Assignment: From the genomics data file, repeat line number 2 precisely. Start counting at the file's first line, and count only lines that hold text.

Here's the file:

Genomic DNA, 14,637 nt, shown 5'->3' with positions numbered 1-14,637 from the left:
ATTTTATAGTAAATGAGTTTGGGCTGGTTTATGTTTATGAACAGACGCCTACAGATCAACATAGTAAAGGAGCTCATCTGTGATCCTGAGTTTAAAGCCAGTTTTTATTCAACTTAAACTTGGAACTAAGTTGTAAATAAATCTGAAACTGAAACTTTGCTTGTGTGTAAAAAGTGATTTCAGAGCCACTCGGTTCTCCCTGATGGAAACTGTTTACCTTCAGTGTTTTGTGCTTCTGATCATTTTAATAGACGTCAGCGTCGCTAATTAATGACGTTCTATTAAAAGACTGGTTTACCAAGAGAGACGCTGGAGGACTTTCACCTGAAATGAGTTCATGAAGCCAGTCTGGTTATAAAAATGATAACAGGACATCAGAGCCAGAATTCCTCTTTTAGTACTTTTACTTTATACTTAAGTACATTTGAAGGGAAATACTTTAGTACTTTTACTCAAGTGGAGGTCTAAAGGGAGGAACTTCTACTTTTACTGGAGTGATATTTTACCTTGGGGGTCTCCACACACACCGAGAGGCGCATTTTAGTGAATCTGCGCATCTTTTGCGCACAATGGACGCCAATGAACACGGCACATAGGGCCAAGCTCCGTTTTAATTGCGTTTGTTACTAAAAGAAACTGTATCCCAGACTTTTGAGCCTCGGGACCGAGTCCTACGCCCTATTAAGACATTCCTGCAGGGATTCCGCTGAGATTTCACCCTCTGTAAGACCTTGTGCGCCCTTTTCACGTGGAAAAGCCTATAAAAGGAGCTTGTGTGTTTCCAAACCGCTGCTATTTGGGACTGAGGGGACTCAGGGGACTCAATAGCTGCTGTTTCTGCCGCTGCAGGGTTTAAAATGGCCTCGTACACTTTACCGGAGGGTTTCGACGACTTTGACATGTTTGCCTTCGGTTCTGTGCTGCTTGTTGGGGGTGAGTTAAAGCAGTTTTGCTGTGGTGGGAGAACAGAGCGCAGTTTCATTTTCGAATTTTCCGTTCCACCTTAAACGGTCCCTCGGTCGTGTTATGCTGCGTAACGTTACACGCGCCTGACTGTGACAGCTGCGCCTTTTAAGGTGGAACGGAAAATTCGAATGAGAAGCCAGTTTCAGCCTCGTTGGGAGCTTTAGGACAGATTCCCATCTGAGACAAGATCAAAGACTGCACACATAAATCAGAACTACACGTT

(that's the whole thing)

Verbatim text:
ATTTTATAGTAAATGAGTTTGGGCTGGTTTATGTTTATGAACAGACGCCTACAGATCAACATAGTAAAGGAGCTCATCTGTGATCCTGAGTTTAAAGCCAGTTTTTATTCAACTTAAACTTGGAACTAAGTTGTAAATAAATCTGAAACTGAAACTTTGCTTGTGTGTAAAAAGTGATTTCAGAGCCACTCGGTTCTCCCTGATGGAAACTGTTTACCTTCAGTGTTTTGTGCTTCTGATCATTTTAATAGACGTCAGCGTCGCTAATTAATGACGTTCTATTAAAAGACTGGTTTACCAAGAGAGACGCTGGAGGACTTTCACCTGAAATGAGTTCATGAAGCCAGTCTGGTTATAAAAATGATAACAGGACATCAGAGCCAGAATTCCTCTTTTAGTACTTTTACTTTATACTTAAGTACATTTGAAGGGAAATACTTTAGTACTTTTACTCAAGTGGAGGTCTAAAGGGAGGAACTTCTACTTTTACTGGAGTGATATTTTACCTTGGGGGTCTCCACACACACCGAGAGGCGCATTTTAGTGAATCTGCGCATCTTTTGCGCACAATGGACGCCAATGAACACGGCACATAGGGCCAAGCTCCGTTTTAATTGCGTTTGTTACTAAAAGAAACTGTATCCCAGACTTTTGAGCCTCGGGACCGAGTCCTACGCCCTATTAAGACATTCCTGCAGGGATTCCGCTGAGATTTCACCCTCTGTAAGACCTTGTGCGCCCTTTTCACGTGGAAAAGCCTATAAAAGGAGCTTGTGTGTTTCCAAACCGCTGCTATTTGGGACTGAGGGGACTCAGGGGACTCAATAGCTGCTGTTTCTGCCGCTGCAGGGTTTAAAATGGCCTCGTACACTTTACCGGAGGGTTTCGACGACTTTGACATGTTTGCCTTCGGTTCTGTGCTGCTTGTTGGGGGTGAGTTAAAGCAGTTTTGCTGTGGTGGGAGAACAGAGCGCAGTTTCATTTTCGAATTTTCCGTTCCACCTTAAACGGTCCCTCGGTCGTGTTATGCTGCGTAACGTTACACGCGCCTGACTGTGACAGCTGCGCCTTTTAAGGTGGAACGGAAAATTCGAATGAGAAGCCAGTTTCAGCCTCGTTGGGAGCTTTAGGACAGATTCCCATCTGAGACAAGATCAAAGACTGCACACATAAATCAGAACTACACGTT